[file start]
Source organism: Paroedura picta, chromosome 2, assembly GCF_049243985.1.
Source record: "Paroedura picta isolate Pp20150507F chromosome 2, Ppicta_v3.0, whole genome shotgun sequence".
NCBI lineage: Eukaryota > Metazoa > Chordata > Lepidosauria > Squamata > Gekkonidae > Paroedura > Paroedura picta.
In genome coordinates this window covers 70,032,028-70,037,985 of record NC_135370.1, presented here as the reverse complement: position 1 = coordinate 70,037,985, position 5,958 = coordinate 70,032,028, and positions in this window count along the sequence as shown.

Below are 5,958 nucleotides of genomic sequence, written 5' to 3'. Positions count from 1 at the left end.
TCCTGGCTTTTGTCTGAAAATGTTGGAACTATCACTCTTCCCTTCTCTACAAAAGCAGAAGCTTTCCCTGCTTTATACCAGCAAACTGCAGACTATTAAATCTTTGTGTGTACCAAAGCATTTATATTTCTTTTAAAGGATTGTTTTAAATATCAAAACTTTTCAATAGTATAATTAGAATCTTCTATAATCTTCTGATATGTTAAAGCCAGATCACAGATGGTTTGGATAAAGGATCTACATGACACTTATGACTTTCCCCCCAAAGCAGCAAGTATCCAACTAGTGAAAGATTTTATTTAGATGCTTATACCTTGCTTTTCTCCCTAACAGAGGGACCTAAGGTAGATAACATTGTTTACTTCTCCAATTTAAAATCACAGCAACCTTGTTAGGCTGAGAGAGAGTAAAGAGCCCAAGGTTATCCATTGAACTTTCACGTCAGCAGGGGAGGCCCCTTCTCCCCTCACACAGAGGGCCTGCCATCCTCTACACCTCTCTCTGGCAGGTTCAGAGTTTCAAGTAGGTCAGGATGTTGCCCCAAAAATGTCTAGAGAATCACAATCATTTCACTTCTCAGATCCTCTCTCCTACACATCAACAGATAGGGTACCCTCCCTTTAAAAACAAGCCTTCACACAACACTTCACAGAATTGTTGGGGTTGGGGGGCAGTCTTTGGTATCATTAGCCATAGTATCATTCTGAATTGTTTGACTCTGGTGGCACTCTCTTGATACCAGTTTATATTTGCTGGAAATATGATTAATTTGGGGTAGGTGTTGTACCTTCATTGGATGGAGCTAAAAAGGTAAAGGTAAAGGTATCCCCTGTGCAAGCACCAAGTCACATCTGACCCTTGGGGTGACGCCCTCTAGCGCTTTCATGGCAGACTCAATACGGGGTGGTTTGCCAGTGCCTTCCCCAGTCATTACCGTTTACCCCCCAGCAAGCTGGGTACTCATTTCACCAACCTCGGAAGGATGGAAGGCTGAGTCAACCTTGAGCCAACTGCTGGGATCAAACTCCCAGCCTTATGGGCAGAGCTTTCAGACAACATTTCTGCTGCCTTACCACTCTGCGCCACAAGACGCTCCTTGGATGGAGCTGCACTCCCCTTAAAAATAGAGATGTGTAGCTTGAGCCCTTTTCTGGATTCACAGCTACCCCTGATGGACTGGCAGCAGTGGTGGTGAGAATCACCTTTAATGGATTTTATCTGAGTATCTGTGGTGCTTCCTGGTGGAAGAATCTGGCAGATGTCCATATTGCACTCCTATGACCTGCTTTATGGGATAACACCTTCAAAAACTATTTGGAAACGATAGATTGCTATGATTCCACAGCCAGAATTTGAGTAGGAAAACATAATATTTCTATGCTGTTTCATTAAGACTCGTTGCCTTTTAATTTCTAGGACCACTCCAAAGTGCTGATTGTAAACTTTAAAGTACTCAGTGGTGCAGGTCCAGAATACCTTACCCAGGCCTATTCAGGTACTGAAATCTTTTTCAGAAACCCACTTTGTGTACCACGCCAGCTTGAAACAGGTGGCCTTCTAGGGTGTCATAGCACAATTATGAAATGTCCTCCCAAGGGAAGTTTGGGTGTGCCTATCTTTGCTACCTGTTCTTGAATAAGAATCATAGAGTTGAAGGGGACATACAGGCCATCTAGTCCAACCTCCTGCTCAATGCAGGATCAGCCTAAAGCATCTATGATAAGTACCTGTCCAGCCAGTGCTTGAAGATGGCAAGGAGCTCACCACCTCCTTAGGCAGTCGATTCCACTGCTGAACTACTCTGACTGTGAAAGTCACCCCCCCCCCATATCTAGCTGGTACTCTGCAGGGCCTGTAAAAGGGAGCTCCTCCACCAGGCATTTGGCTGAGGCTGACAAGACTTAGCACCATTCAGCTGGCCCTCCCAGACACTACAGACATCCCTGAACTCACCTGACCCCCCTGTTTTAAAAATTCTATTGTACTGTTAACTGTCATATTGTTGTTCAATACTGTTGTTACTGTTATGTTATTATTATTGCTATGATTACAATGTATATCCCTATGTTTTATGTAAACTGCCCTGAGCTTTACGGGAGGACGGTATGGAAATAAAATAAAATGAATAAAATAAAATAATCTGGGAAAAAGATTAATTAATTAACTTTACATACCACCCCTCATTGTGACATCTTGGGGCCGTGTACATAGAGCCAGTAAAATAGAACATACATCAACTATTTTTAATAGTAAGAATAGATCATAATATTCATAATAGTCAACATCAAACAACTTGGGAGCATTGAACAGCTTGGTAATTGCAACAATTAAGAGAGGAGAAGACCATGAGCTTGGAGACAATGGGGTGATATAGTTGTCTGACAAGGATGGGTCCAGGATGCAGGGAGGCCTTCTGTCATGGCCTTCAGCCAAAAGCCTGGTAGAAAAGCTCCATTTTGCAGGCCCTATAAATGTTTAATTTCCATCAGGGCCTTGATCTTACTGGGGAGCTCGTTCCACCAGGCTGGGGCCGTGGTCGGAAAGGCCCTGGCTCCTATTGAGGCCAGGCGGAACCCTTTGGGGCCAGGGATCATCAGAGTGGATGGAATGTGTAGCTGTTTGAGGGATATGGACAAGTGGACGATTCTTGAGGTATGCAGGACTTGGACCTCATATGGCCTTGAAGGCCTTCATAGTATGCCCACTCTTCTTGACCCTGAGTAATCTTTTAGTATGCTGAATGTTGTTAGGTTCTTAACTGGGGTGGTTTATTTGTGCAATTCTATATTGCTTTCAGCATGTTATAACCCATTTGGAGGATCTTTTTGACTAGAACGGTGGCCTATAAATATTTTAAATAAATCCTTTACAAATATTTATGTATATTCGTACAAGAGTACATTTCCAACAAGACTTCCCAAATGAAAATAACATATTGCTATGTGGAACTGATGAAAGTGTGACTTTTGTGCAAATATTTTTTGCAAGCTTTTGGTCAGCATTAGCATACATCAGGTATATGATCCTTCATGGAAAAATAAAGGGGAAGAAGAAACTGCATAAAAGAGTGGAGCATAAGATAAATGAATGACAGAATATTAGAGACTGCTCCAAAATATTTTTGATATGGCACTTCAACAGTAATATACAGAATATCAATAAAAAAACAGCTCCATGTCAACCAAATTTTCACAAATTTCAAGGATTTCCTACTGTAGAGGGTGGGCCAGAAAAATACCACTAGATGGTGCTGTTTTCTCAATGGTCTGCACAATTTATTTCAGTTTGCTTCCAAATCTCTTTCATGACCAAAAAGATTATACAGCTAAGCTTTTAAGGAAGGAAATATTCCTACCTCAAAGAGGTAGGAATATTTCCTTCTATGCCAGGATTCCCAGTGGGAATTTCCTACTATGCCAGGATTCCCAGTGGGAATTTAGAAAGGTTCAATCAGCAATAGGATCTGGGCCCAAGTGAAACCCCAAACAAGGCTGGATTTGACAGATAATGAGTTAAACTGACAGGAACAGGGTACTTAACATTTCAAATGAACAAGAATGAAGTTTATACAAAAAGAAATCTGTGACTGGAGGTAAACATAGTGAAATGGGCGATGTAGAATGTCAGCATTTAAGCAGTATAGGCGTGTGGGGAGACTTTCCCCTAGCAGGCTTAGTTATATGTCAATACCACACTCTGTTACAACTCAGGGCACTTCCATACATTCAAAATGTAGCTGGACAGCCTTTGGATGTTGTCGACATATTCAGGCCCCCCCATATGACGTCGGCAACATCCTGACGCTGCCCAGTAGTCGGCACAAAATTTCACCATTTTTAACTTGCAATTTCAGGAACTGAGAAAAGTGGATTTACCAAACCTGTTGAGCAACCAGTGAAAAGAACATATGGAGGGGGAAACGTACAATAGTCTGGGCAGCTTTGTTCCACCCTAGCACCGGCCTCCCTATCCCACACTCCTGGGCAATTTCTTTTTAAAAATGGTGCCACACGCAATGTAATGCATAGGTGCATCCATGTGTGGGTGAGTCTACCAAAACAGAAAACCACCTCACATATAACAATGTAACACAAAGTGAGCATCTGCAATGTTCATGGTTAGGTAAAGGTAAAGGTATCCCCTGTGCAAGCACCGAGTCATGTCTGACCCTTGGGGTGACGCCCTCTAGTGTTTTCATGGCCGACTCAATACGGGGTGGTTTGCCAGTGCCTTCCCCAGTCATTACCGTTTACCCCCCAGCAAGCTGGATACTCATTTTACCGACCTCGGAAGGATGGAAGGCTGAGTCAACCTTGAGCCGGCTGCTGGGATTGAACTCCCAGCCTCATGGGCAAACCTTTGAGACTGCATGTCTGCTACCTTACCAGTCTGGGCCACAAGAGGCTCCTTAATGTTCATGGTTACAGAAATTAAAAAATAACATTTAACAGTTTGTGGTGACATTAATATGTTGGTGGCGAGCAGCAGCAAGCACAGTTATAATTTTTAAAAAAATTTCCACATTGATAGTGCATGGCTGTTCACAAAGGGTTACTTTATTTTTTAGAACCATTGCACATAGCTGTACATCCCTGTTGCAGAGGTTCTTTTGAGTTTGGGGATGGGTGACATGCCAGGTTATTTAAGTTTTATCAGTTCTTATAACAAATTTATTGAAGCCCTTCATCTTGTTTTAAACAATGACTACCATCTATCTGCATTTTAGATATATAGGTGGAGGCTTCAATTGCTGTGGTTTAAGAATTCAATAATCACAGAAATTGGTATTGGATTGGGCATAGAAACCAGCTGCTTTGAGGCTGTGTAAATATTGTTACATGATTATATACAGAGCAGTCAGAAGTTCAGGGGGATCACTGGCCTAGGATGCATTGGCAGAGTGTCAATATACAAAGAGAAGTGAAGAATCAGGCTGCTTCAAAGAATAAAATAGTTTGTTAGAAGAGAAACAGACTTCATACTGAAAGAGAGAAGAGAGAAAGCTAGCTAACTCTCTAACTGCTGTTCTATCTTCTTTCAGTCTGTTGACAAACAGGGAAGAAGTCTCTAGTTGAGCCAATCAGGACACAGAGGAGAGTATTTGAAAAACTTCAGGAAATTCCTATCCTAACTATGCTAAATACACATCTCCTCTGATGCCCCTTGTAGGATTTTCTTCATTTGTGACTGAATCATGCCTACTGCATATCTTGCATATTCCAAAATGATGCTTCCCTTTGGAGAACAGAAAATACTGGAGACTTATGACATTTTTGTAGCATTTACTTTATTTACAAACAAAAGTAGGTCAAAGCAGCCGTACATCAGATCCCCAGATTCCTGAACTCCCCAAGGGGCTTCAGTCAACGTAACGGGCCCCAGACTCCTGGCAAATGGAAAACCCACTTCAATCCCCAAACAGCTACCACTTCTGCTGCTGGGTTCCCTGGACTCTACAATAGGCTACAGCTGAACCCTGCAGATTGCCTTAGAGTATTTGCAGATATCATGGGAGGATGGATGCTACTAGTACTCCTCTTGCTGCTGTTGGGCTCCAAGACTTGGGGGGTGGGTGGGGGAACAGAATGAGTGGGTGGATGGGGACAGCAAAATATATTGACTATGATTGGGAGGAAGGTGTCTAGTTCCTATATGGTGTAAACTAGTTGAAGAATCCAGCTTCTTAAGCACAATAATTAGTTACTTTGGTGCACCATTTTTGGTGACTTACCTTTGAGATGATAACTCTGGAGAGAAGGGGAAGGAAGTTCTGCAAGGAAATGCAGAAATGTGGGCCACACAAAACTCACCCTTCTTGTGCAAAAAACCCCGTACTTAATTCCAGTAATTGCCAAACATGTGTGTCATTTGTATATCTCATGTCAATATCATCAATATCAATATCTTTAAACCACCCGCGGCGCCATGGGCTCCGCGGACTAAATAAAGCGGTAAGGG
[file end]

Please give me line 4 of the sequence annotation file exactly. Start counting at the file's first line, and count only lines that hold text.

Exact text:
In genome coordinates this window covers 70,032,028-70,037,985 of record NC_135370.1, presented here as the reverse complement: position 1 = coordinate 70,037,985, position 5,958 = coordinate 70,032,028, and positions in this window count along the sequence as shown.